The Practicality of the Catholic Liberal Arts

Michael F. McLean, Ph.D., President of Thomas Aquinas College in Santa Paula, CA, recently delivered a talk to Catholic professionals and those in business, arguing for the value of a Catholic liberal arts education.

Dr. McLean hit familiar notes -- the Catholic liberal arts develop character, deepen faith, form spiritual sensibilities, connect students with the richness of Augustine, Aquinas, and other Western greats -- but he also emphasized its practicality. One doesn't hear this often. A Catholic liberal arts education is often seen as distinct from an education more focused on job and career preparation. The impression, then, is that if you study Augustine and Aquinas, you're going to be unprepared. But according to McLean, recent studies suggest otherwise:

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The first, done by the Association of American Colleges and Universities, analyzed data from the 2010-11 U.S. Census Bureau’s American Community Survey. Among the survey’s key findings: 1. At peak earnings ages (56-60 years) workers who had majored as undergraduates in the liberal arts earned annually on average about $2,000 more than those who majored as undergraduates in professional or pre-professional fields; 2. The unemployment rate for recent liberal arts graduates is 5.2 percent. The unemployment rate for mature workers (ages 41-50) with liberal-arts degrees is 3.5 percent — just .04 percent higher than the rates for those with a professional or pre-professional degree. 3. Forty percent of liberal-arts majors hold graduate or professional degrees; these graduates with advanced degrees experience, on average, a yearly boost in earnings of nearly $20,000.

The second, conducted in 2013 by Hart Research Associates, consisted of an online survey of 318 employers whose organizations have at least 25 employees and who report that 25 percent or more of their new hires hold either an associate degree from a two-year college or a bachelor’s degree from a four-year college. So, let’s hear from the employers: 1. Ninety-three percent of those surveyed agree that a candidate’s demonstrated capacity to think critically, communicate clearly, and solve complex problems is more important than their undergraduate major; 2. More than 90 percent of those surveyed say it is important that those they hire demonstrate ethical judgment and integrity and the capacity for continued new learning; 3. More than three in four employers say they want colleges to place more emphasis on helping students develop five key learning outcomes, including critical thinking, complex problem-solving, and written and oral communication; 4. The majority of employers agree that having field-specific knowledge and skills and a broad range of skills and knowledge is most important for recent college graduates if they are to achieve long-term career success. Few think that having field-specific knowledge alone is what is most needed for career success; 5. Finally, 80 percent of employers agree that, regardless of their major, every college student should acquire broad knowledge in the liberal arts and sciences.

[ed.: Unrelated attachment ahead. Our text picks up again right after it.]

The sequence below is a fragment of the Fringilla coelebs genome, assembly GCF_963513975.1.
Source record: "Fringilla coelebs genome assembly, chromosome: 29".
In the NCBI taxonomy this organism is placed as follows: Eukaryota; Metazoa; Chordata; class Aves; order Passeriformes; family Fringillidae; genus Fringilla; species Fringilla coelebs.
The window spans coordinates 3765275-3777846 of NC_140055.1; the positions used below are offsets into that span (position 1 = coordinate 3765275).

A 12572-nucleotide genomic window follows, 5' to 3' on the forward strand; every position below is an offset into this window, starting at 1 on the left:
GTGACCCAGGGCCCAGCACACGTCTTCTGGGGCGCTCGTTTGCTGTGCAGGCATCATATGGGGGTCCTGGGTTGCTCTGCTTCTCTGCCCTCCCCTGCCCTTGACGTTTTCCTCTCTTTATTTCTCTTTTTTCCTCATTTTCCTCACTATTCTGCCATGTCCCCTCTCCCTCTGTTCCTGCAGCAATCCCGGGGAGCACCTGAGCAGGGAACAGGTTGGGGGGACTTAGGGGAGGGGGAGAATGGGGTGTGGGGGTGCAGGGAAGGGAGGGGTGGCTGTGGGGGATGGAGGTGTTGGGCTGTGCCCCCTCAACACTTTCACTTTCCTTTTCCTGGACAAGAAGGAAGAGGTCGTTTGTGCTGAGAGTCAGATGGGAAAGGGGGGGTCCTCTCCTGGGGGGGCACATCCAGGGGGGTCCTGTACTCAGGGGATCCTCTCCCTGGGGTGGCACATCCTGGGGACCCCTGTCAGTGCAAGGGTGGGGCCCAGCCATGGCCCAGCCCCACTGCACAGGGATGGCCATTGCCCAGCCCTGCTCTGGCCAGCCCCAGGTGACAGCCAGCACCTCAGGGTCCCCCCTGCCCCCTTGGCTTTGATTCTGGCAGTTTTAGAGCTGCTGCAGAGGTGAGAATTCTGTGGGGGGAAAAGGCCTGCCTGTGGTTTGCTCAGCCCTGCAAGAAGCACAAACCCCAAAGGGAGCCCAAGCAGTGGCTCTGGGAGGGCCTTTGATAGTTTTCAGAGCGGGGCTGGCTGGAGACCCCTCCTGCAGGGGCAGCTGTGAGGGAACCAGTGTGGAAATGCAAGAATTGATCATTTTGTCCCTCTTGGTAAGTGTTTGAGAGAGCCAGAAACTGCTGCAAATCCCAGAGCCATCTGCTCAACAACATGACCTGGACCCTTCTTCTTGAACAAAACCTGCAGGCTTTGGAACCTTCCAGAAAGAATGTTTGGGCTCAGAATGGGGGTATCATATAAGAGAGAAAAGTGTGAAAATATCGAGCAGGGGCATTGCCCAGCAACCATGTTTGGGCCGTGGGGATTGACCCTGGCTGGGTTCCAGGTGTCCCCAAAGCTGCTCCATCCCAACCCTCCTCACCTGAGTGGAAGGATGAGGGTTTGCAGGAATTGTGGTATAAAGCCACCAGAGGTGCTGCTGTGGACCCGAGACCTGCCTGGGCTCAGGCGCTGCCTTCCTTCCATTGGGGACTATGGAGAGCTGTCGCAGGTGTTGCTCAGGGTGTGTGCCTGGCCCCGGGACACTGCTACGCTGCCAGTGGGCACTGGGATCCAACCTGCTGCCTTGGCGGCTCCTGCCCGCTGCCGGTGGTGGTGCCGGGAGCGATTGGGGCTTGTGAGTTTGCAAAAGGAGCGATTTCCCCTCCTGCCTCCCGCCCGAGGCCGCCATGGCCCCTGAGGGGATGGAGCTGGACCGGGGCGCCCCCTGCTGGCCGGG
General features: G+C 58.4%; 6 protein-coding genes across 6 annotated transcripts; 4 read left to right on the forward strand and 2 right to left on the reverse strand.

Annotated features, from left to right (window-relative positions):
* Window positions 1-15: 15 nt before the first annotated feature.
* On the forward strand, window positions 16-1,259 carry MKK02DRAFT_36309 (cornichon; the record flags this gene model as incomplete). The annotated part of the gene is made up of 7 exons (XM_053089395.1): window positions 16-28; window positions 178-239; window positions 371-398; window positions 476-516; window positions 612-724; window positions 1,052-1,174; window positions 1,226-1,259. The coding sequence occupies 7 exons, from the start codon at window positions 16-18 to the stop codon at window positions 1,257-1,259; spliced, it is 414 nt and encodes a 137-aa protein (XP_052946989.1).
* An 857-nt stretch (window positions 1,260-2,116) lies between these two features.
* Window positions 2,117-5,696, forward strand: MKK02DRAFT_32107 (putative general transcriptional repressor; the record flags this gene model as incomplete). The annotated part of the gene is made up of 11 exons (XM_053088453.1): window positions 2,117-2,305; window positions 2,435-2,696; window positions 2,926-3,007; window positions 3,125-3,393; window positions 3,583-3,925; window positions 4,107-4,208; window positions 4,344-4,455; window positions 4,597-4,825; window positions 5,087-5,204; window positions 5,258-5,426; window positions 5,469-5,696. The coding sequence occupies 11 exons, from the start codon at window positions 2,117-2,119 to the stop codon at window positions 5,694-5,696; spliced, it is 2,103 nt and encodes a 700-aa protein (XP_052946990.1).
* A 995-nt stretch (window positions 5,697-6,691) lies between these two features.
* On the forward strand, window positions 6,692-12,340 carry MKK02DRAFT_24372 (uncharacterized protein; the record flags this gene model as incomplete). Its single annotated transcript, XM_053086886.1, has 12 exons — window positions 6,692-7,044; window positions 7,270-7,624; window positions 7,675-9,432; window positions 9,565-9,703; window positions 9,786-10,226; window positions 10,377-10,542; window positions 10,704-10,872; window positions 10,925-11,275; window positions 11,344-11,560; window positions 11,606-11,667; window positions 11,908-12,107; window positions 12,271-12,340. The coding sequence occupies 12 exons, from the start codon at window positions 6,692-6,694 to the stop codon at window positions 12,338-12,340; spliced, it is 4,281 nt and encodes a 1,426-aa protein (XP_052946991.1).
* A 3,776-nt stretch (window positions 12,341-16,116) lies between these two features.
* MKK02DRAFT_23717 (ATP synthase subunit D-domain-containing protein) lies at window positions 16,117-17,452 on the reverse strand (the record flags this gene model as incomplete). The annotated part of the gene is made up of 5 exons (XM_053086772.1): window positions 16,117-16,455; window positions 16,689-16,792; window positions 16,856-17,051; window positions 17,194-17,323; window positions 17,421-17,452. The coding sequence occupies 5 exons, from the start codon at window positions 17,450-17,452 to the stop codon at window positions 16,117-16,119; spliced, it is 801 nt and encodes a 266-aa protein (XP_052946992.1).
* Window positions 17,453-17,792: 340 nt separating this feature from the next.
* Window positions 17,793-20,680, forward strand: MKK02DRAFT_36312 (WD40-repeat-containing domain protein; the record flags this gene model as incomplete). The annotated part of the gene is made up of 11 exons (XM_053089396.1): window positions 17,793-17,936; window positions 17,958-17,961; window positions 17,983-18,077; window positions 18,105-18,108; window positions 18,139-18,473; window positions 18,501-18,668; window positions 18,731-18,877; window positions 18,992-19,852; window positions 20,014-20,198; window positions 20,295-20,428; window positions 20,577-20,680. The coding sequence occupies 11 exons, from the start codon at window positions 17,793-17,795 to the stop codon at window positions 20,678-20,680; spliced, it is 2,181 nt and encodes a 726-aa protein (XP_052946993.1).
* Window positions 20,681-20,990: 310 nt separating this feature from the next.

More surveys could be cited, but I hope I have given you enough data to indicate the utility or practical value of a liberal education. Income and employment levels, as well as the testimony of employers, provide strong evidence for the worth of a broad and well-organized education which is not necessarily directed to a specific vocation or profession.

As with much else within a Catholic framework, the goal should not be an either/or but a both/and. Students can study theology and mechanical engineering, in fact seeing the former and the latter as inter-related at their deepest levels, informing each other and ultimately allowing students to get some imperfect glimpse of the intelligibility of the Creator. 

 

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Chuck Kotlarz
3 years 1 month ago
When asked by his older brother what his major was, a Catholic college student replied, “Philosophy”. The brother continued, “then would you go on to med school or law school?” The student replied, “no.” Finally the brother said, “Have you considered business, engineering or another major with a good career prospect?” Years later, a generous donor base responded to the philosophy major’s capital plan and raised over $1 billion.

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